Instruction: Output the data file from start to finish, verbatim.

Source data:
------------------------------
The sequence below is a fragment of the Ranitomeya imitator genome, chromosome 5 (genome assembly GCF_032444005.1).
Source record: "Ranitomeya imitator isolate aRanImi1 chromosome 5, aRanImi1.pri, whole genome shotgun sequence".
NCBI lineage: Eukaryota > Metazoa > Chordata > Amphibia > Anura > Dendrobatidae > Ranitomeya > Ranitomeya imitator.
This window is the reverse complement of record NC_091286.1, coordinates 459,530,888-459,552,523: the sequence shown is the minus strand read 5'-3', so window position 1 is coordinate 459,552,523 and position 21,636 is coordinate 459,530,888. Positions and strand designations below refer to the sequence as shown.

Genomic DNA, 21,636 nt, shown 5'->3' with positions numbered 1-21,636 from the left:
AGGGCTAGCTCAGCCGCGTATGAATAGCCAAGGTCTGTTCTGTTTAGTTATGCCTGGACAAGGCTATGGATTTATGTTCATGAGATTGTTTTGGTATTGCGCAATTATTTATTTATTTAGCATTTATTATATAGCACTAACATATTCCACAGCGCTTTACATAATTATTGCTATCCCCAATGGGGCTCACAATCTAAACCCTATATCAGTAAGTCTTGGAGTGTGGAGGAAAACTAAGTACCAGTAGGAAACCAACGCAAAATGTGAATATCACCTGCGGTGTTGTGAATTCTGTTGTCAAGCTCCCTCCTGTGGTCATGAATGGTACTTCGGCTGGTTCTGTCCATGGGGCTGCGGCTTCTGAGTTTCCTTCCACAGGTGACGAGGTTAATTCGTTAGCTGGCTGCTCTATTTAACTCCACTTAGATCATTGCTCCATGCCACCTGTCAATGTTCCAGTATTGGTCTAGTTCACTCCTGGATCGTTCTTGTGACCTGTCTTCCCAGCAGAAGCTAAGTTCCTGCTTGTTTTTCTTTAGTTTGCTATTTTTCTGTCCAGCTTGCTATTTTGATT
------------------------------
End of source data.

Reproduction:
The sequence below is a fragment of the Ranitomeya imitator genome, chromosome 5 (genome assembly GCF_032444005.1).
Source record: "Ranitomeya imitator isolate aRanImi1 chromosome 5, aRanImi1.pri, whole genome shotgun sequence".
NCBI lineage: Eukaryota > Metazoa > Chordata > Amphibia > Anura > Dendrobatidae > Ranitomeya > Ranitomeya imitator.
This window is the reverse complement of record NC_091286.1, coordinates 459,530,888-459,552,523: the sequence shown is the minus strand read 5'-3', so window position 1 is coordinate 459,552,523 and position 21,636 is coordinate 459,530,888. Positions and strand designations below refer to the sequence as shown.

Genomic DNA, 21,636 nt, shown 5'->3' with positions numbered 1-21,636 from the left:
AGGGCTAGCTCAGCCGCGTATGAATAGCCAAGGTCTGTTCTGTTTAGTTATGCCTGGACAAGGCTATGGATTTATGTTCATGAGATTGTTTTGGTATTGCGCAATTATTTATTTATTTAGCATTTATTATATAGCACTAACATATTCCACAGCGCTTTACATAATTATTGCTATCCCCAATGGGGCTCACAATCTAAACCCTATATCAGTAAGTCTTGGAGTGTGGAGGAAAACTAAGTACCAGTAGGAAACCAACGCAAAATGTGAATATCACCTGCGGTGTTGTGAATTCTGTTGTCAAGCTCCCTCCTGTGGTCATGAATGGTACTTCGGCTGGTTCTGTCCATGGGGCTGCGGCTTCTGAGTTTCCTTCCACAGGTGACGAGGTTAATTCGTTAGCTGGCTGCTCTATTTAACTCCACTTAGATCATTGCTCCATGCCACCTGTCAATGTTCCAGTATTGGTCTAGTTCACTCCTGGATCGTTCTTGTGACCTGTCTTCCCAGCAGAAGCTAAGTTCCTGCTTGTTTTTCTTTAGTTTGCTATTTTTCTGTCCAGCTTGCTATTTTGATT